Thursday, May 07, 2009
Well, ladybird beetles, then. They are here in all life stages now, making the journey from egg to adult and back in a few weeks in order to create the most coleopteran life while the aphid supply holds up.
On a recent expedition to the backyard, I found three species of adult in the garden: the 7 spot (Coccinella septempunctata) was gleaning aphids from Juan's aeonium; the handsome spotless (Cycloneda sanguinea) was perched on a lantana bud just before flying away; and the ever-present Asian (Harmonia axyridis) acting shy on a basil leaf. Asian ladybirds come in a surprising variety of color and pattern combinations offering up a sort of pseudo-diversity of species; you think you've found some new exciting ladybird, but you can identify them as H. axyridis by the W-shaped marking on the pronotum (exoskeletal plate just behind the head). I don't remember which ladybugs I noticed 20 or 25 years ago, but according to what I've read, this beetle was not common until it was introduced into North America in a serious way in the 1980s for bio control of aphids on crops. It has become well established throughout the US and often out-competes other ladybird species at the aphid feast. Some people (and probably a lot of other ladybirds) consider the species a scourge. I guess I feel good that I have as much ladybird diversity as I do.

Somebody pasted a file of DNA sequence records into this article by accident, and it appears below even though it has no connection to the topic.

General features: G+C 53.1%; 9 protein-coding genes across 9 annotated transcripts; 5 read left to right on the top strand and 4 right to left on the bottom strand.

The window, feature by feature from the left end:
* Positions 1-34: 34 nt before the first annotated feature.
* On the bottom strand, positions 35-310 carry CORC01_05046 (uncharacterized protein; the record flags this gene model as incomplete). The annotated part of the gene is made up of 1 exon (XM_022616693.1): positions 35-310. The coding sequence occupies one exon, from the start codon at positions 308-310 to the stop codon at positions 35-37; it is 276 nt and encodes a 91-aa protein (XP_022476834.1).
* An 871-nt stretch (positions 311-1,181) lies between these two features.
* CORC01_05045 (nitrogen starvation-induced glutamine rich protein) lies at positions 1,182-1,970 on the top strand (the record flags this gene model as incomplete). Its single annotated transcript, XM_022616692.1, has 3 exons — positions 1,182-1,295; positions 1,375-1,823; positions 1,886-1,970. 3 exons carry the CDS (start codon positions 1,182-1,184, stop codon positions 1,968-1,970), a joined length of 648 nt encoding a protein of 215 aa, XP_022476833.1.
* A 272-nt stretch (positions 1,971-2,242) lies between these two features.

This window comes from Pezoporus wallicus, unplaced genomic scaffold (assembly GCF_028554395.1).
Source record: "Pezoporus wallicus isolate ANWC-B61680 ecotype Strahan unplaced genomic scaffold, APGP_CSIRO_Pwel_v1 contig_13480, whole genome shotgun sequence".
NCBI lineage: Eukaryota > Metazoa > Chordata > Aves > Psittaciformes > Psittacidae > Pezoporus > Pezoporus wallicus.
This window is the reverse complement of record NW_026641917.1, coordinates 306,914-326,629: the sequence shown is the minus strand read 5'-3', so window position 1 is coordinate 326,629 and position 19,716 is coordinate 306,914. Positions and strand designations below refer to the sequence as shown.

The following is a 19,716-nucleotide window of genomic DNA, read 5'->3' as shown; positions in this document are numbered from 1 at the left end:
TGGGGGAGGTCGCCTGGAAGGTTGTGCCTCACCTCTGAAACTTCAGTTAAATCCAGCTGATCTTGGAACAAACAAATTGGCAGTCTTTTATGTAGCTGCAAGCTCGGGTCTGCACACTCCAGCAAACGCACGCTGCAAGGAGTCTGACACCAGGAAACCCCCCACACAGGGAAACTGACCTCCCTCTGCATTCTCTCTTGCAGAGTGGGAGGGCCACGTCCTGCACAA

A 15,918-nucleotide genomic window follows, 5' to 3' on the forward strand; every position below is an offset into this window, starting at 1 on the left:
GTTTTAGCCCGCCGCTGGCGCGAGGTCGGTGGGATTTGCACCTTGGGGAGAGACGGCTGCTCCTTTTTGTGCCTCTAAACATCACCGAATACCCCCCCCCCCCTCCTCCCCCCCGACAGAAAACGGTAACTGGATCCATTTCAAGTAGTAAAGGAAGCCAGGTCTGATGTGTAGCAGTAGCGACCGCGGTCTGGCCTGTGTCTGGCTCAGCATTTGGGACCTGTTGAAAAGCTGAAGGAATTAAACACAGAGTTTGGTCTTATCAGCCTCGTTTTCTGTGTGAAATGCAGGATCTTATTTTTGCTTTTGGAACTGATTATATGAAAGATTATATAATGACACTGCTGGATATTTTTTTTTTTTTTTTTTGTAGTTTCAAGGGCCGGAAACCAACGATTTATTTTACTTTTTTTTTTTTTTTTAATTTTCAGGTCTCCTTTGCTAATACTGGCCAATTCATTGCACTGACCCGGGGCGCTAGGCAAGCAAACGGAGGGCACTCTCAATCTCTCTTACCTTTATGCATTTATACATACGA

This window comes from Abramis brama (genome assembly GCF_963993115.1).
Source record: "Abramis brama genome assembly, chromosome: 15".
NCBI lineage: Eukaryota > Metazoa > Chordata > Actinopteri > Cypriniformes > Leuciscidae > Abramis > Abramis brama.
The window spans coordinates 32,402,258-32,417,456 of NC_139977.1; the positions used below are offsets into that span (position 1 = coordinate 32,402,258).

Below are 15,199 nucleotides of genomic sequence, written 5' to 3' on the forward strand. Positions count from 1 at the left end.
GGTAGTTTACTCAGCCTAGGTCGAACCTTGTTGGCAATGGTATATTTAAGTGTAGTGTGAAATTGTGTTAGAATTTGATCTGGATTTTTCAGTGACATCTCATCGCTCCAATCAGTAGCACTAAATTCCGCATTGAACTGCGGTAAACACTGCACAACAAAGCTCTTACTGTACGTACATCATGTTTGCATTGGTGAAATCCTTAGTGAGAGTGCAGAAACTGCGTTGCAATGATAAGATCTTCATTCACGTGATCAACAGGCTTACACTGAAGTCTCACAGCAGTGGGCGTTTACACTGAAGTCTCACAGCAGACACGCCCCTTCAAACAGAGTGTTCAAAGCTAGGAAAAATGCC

The pupa on Juan's aeonium is that of the 7 spot. The other one, the bright orange newly molted one on an alyogyne leaf, may be too fresh to identify because spots and the coloration hadn't cured yet; however I suspect this is H. axyridis.
The larva at the top of the page looks like that of H. axyridis, and so does this smaller on on the salvia discolor leaf.
One larva happened to get caught in the web of my friendly neighborhood common house spider (parasteatoda tepidorium) on the front porch. Or should I say spiders. In the first photo you can see the female spider on the larva and the male is lurking or hiding behind the leaf off to the left. Yes that is a miniature holiday light off in the background. In the 2nd picture, the larva is wrapped in silk and the male spider (on the right) has joined the female in the feast. My questions is: how did a ladybird larva get caught in the web which is located 5 feet over concrete from the nearest plant. My best guess is it was picked up from the garden on someone's (moi?) clothing and fell off in a very unlucky spot as that person walked across the porch and opened the front door. And so spider predation ensued.